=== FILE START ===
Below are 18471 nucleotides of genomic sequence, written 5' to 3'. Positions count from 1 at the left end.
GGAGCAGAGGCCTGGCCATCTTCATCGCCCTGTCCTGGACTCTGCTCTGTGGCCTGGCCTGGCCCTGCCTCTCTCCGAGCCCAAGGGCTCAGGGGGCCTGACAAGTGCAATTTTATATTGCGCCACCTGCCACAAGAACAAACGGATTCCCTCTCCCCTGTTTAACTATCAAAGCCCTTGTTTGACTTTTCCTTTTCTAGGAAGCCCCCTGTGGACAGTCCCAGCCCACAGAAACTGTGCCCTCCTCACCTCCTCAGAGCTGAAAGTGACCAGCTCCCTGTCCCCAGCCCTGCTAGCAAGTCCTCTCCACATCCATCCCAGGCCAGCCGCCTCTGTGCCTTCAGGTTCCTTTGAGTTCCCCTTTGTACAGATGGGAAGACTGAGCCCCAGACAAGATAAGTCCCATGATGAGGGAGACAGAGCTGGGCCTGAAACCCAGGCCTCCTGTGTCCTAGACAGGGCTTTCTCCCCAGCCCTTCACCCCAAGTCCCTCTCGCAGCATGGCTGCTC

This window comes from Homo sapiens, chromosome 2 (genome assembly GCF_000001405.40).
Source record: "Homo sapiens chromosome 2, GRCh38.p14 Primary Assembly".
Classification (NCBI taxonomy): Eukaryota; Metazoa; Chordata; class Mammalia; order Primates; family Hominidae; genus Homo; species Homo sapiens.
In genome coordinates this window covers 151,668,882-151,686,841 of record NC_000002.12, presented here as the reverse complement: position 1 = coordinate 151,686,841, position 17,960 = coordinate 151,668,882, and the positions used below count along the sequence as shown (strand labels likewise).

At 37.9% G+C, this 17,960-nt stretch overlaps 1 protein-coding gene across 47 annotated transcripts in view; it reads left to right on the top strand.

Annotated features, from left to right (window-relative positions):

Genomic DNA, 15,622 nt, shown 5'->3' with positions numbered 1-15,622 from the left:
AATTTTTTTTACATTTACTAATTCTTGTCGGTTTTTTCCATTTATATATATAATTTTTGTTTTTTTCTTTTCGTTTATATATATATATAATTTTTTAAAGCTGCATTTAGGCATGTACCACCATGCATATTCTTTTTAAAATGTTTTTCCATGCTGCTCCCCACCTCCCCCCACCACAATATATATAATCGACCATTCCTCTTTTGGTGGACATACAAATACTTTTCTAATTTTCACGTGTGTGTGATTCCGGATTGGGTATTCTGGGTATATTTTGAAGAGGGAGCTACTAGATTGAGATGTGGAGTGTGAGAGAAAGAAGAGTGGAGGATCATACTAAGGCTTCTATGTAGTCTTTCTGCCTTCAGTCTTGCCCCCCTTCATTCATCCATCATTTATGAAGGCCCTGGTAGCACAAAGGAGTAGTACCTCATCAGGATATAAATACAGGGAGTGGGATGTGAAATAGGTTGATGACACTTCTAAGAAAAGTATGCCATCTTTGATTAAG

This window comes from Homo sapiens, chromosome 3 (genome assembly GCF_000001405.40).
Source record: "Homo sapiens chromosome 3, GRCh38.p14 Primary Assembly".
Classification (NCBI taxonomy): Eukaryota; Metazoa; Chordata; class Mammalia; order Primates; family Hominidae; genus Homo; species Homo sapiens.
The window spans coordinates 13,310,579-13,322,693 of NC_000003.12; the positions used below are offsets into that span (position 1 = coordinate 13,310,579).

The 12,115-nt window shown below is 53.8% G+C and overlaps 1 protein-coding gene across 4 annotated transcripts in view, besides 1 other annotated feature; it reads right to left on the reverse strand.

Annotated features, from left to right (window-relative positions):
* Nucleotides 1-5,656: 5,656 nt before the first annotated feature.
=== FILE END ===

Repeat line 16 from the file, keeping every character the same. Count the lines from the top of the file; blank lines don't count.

Annotated features, from left to right (window-relative positions):